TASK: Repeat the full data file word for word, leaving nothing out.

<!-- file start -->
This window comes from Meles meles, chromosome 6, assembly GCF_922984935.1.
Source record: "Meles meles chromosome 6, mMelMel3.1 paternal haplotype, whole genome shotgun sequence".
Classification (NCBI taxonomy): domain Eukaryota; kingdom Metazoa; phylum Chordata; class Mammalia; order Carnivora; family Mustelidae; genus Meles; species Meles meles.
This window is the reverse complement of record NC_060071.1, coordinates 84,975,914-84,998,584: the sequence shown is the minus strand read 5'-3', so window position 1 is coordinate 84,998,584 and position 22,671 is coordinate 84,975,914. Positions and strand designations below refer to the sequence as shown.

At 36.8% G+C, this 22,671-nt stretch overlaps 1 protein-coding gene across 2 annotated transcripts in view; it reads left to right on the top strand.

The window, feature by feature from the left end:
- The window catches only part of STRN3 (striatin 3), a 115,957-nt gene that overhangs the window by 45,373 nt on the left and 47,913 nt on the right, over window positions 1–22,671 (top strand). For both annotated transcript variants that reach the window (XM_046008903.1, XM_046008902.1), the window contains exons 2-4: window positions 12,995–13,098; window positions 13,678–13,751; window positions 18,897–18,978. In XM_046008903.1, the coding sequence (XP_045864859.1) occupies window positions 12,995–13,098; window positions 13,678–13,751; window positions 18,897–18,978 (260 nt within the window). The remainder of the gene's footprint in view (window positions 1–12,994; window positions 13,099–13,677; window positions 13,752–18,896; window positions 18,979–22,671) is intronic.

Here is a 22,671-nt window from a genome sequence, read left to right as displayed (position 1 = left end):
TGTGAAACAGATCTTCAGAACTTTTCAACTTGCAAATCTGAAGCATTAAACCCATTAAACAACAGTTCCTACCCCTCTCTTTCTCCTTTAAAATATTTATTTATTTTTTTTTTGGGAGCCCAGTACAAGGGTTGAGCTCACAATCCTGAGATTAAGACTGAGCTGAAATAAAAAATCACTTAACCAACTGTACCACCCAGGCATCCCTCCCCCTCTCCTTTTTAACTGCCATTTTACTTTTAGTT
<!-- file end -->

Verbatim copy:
This window comes from Meles meles, chromosome 6, assembly GCF_922984935.1.
Source record: "Meles meles chromosome 6, mMelMel3.1 paternal haplotype, whole genome shotgun sequence".
Classification (NCBI taxonomy): domain Eukaryota; kingdom Metazoa; phylum Chordata; class Mammalia; order Carnivora; family Mustelidae; genus Meles; species Meles meles.
This window is the reverse complement of record NC_060071.1, coordinates 84,975,914-84,998,584: the sequence shown is the minus strand read 5'-3', so window position 1 is coordinate 84,998,584 and position 22,671 is coordinate 84,975,914. Positions and strand designations below refer to the sequence as shown.

At 36.8% G+C, this 22,671-nt stretch overlaps 1 protein-coding gene across 2 annotated transcripts in view; it reads left to right on the top strand.

The window, feature by feature from the left end:
- The window catches only part of STRN3 (striatin 3), a 115,957-nt gene that overhangs the window by 45,373 nt on the left and 47,913 nt on the right, over window positions 1–22,671 (top strand). For both annotated transcript variants that reach the window (XM_046008903.1, XM_046008902.1), the window contains exons 2-4: window positions 12,995–13,098; window positions 13,678–13,751; window positions 18,897–18,978. In XM_046008903.1, the coding sequence (XP_045864859.1) occupies window positions 12,995–13,098; window positions 13,678–13,751; window positions 18,897–18,978 (260 nt within the window). The remainder of the gene's footprint in view (window positions 1–12,994; window positions 13,099–13,677; window positions 13,752–18,896; window positions 18,979–22,671) is intronic.

Here is a 22,671-nt window from a genome sequence, read left to right as displayed (position 1 = left end):
TGTGAAACAGATCTTCAGAACTTTTCAACTTGCAAATCTGAAGCATTAAACCCATTAAACAACAGTTCCTACCCCTCTCTTTCTCCTTTAAAATATTTATTTATTTTTTTTTTGGGAGCCCAGTACAAGGGTTGAGCTCACAATCCTGAGATTAAGACTGAGCTGAAATAAAAAATCACTTAACCAACTGTACCACCCAGGCATCCCTCCCCCTCTCCTTTTTAACTGCCATTTTACTTTTAGTT